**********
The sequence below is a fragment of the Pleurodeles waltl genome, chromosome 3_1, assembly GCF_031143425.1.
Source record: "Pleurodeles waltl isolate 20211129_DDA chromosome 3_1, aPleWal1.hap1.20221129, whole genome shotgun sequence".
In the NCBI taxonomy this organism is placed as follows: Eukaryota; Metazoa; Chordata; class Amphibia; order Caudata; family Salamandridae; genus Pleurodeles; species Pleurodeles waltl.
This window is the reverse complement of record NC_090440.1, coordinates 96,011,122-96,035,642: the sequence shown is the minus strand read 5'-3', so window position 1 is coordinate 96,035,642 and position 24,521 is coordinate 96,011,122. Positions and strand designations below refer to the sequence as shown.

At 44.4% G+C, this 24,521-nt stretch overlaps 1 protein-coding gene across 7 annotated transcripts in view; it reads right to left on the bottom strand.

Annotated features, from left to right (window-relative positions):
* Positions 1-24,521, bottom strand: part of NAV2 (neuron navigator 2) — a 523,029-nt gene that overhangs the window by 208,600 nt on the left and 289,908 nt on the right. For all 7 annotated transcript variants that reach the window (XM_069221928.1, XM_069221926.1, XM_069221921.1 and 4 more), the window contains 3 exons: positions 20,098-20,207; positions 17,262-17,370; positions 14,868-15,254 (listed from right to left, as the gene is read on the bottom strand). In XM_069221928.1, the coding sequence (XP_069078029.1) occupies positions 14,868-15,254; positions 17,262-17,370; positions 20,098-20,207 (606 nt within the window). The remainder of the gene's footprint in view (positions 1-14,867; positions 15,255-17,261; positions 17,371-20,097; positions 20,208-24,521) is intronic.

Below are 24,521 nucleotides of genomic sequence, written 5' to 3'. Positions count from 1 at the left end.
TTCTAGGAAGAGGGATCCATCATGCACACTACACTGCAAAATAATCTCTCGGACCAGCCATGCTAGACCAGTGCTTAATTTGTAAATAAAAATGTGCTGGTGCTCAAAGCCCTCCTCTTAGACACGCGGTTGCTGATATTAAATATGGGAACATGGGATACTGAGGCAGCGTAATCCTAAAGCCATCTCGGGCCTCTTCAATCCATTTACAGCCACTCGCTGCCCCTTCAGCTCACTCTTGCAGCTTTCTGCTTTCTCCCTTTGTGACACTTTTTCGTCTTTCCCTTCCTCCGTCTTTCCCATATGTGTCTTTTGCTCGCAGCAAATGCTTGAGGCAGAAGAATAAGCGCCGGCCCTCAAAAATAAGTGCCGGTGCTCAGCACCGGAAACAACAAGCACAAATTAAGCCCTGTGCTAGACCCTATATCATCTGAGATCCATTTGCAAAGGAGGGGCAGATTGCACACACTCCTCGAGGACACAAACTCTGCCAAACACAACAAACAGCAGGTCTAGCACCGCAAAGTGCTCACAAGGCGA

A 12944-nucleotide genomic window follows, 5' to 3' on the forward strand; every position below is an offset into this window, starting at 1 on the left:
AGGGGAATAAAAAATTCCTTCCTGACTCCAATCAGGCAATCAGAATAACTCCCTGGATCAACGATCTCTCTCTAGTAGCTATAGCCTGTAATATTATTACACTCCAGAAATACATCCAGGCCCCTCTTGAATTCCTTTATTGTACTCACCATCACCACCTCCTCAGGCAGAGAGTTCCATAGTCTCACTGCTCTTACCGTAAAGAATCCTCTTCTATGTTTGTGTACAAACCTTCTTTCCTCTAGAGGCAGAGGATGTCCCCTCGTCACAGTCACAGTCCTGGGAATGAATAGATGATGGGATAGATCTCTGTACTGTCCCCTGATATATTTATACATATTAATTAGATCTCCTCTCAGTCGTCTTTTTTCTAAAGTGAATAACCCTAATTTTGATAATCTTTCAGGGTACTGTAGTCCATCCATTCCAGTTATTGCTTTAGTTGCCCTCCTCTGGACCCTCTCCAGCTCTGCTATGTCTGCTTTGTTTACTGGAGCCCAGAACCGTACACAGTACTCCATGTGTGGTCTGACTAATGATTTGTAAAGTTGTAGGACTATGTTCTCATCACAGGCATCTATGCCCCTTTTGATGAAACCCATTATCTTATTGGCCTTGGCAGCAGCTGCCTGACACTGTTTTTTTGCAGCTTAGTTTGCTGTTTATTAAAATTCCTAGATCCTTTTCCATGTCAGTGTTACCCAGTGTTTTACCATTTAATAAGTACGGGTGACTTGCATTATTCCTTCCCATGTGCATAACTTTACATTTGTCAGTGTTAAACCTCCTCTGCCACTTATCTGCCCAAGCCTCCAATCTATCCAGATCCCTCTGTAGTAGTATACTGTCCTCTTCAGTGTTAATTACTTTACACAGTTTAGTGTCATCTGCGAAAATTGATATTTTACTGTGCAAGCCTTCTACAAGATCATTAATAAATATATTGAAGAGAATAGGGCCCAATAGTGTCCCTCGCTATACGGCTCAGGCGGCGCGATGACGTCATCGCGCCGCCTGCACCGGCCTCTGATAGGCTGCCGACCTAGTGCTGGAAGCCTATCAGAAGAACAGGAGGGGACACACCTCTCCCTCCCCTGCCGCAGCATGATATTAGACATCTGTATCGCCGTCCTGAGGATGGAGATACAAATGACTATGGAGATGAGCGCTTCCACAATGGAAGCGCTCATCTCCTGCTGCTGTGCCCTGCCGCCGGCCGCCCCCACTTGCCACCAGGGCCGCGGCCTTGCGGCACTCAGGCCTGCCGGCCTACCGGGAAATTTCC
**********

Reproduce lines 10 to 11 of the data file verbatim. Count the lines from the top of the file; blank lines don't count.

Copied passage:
A 12944-nucleotide genomic window follows, 5' to 3' on the forward strand; every position below is an offset into this window, starting at 1 on the left:
AGGGGAATAAAAAATTCCTTCCTGACTCCAATCAGGCAATCAGAATAACTCCCTGGATCAACGATCTCTCTCTAGTAGCTATAGCCTGTAATATTATTACACTCCAGAAATACATCCAGGCCCCTCTTGAATTCCTTTATTGTACTCACCATCACCACCTCCTCAGGCAGAGAGTTCCATAGTCTCACTGCTCTTACCGTAAAGAATCCTCTTCTATGTTTGTGTACAAACCTTCTTTCCTCTAGAGGCAGAGGATGTCCCCTCGTCACAGTCACAGTCCTGGGAATGAATAGATGATGGGATAGATCTCTGTACTGTCCCCTGATATATTTATACATATTAATTAGATCTCCTCTCAGTCGTCTTTTTTCTAAAGTGAATAACCCTAATTTTGATAATCTTTCAGGGTACTGTAGTCCATCCATTCCAGTTATTGCTTTAGTTGCCCTCCTCTGGACCCTCTCCAGCTCTGCTATGTCTGCTTTGTTTACTGGAGCCCAGAACCGTACACAGTACTCCATGTGTGGTCTGACTAATGATTTGTAAAGTTGTAGGACTATGTTCTCATCACAGGCATCTATGCCCCTTTTGATGAAACCCATTATCTTATTGGCCTTGGCAGCAGCTGCCTGACACTGTTTTTTTGCAGCTTAGTTTGCTGTTTATTAAAATTCCTAGATCCTTTTCCATGTCAGTGTTACCCAGTGTTTTACCATTTAATAAGTACGGGTGACTTGCATTATTCCTTCCCATGTGCATAACTTTACATTTGTCAGTGTTAAACCTCCTCTGCCACTTATCTGCCCAAGCCTCCAATCTATCCAGATCCCTCTGTAGTAGTATACTGTCCTCTTCAGTGTTAATTACTTTACACAGTTTAGTGTCATCTGCGAAAATTGATATTTTACTGTGCAAGCCTTCTACAAGATCATTAATAAATATATTGAAGAGAATAGGGCCCAATAGTGTCCCTCGCTATACGGCTCAGGCGGCGCGATGACGTCATCGCGCCGCCTGCACCGGCCTCTGATAGGCTGCCGACCTAGTGCTGGAAGCCTATCAGAAGAACAGGAGGGGACACACCTCTCCCTCCCCTGCCGCAGCATGATATTAGACATCTGTATCGCCGTCCTGAGGATGGAGATACAAATGACTATGGAGATGAGCGCTTCCACAATGGAAGCGCTCATCTCCTGCTGCTGTGCCCTGCCGCCGGCCGCCCCCACTTGCCACCAGGGCCGCGGCCTTGCGGCACTCAGGCCTGCCGGCCTACCGGGAAATTTCC